Corinna von Rad

Corinna von Rad (born 1971) is a German-American opera and theatre director.

BiographyEdit

Von Rad was born in 1971 in New York City.[1][2] She descends from a patrician family.[3] She studied musical theatre directing at the Hochschule für Musik und Theater Hamburg, studying under Götz Friedrich.[4][5] She graduated in 1995.[1]

Von Rad worked for two years as an assistant director and director for opera at the Staatstheater Braunschweig. She worked with Christoph Marthaler as an assistant and director at the Salzburg Festival, the Paris Opera, the Volksbühne, and the Burgtheater.[1]

Since 1999 she has worked as a freelance opera and theatre director at the Munich Kammerspiele, the Schauspiel Frankfurt, the Meiningen Court Theatre, the Theater am Neumarkt, the Theater Freiburg, the Theater Aachen, the Cuvilliés Theatre, the Deutsches Nationaltheater and Staatskapelle Weimar,[6] the Staatstheater Augsburg, and the Berlin State Opera.[1] She has also staged productions at the Schauspielhaus Zürich and Theater Basel.[1][7][8]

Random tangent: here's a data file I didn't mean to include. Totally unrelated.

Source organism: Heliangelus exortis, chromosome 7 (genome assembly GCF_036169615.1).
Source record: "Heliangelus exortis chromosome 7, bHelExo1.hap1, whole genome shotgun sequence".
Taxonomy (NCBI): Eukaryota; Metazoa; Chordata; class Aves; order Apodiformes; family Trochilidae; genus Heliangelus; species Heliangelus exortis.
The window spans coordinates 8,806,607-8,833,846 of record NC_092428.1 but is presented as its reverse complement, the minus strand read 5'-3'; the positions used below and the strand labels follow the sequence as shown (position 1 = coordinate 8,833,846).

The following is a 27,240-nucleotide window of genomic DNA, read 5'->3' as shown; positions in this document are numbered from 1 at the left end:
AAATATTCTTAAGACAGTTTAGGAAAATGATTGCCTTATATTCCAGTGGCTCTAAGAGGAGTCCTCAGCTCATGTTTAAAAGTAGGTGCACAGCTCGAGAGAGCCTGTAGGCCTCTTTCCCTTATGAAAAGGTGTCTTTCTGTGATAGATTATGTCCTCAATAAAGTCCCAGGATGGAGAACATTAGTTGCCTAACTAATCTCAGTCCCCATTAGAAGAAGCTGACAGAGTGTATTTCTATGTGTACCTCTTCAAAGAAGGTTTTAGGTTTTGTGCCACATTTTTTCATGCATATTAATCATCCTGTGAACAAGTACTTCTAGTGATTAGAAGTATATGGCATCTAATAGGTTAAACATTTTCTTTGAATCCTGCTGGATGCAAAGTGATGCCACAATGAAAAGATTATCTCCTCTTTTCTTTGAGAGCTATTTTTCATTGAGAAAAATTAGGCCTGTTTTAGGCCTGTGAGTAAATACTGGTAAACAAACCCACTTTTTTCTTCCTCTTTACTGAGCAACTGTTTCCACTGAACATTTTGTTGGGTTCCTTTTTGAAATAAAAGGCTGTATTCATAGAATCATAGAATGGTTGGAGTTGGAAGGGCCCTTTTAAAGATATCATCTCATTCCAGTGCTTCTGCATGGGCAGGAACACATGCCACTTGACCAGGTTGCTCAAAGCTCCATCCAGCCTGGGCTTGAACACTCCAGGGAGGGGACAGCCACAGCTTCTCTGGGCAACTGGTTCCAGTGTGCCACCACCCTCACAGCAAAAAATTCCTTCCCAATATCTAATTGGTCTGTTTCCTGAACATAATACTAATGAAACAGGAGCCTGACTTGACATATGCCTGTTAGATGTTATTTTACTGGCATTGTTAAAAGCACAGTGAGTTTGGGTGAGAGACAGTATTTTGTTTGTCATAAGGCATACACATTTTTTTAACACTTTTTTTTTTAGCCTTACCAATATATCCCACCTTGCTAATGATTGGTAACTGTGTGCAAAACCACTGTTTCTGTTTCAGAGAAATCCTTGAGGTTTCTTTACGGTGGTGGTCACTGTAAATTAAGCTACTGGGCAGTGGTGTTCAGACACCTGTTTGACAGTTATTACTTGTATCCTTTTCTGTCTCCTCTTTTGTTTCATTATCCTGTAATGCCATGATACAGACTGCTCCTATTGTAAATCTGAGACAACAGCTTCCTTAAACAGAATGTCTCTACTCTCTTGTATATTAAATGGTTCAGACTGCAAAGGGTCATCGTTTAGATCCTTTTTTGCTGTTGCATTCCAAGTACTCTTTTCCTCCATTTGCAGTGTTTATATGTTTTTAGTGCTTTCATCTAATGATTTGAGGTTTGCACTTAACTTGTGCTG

She became a visiting professor at the Frankfurt University of Music and Performing Arts in 2006, teaching theatre directing, acting, and dramaturgy.[1] She has also taught at the Berlin University of the Arts.[1] In 2009 she became a visiting professor of musical theatre directing at the Hochschule für Musik "Hanns Eisler".[1]

ReferencesEdit

  1. ^ a b c d e f g h "PROF. CORINNA VON RAD – Studiengang Regie der Hochschule für Musik Hanns Eisler Berlin".
  2. ^ "Ensemble". www.theateraachen.de.
  3. ^ "Gerhard von Rad Facts". biography.yourdictionary.com.
  4. ^ Crüwell, Constanze. "Schauspiel "Glaube, Liebe, Hoffnung": Kleine Paragraphen, schnöder Egoismus" – via www.faz.net.
  5. ^ "- Theater Bonn". www.theater-bonn.de.
  6. ^ ""Hotel Karthago, Zimmer 37": "Dido und Aeneas", eine Erinnerungsfalle in Weimar | nmz - neue musikzeitung". www.nmz.de.
  7. ^ Rundfunk, Bayerischer (May 27, 2019). "Kritik - "Don Pasquale" am Staatstheater Augsburg: Da hoppelt die Bunny-Parade | BR-Klassik". www.br-klassik.de.
  8. ^ ""Spiel so lange, bis dir die Rolle passt!" – Donizettis "Don Pasquale" in Augsburg | nmz - neue musikzeitung". www.nmz.de.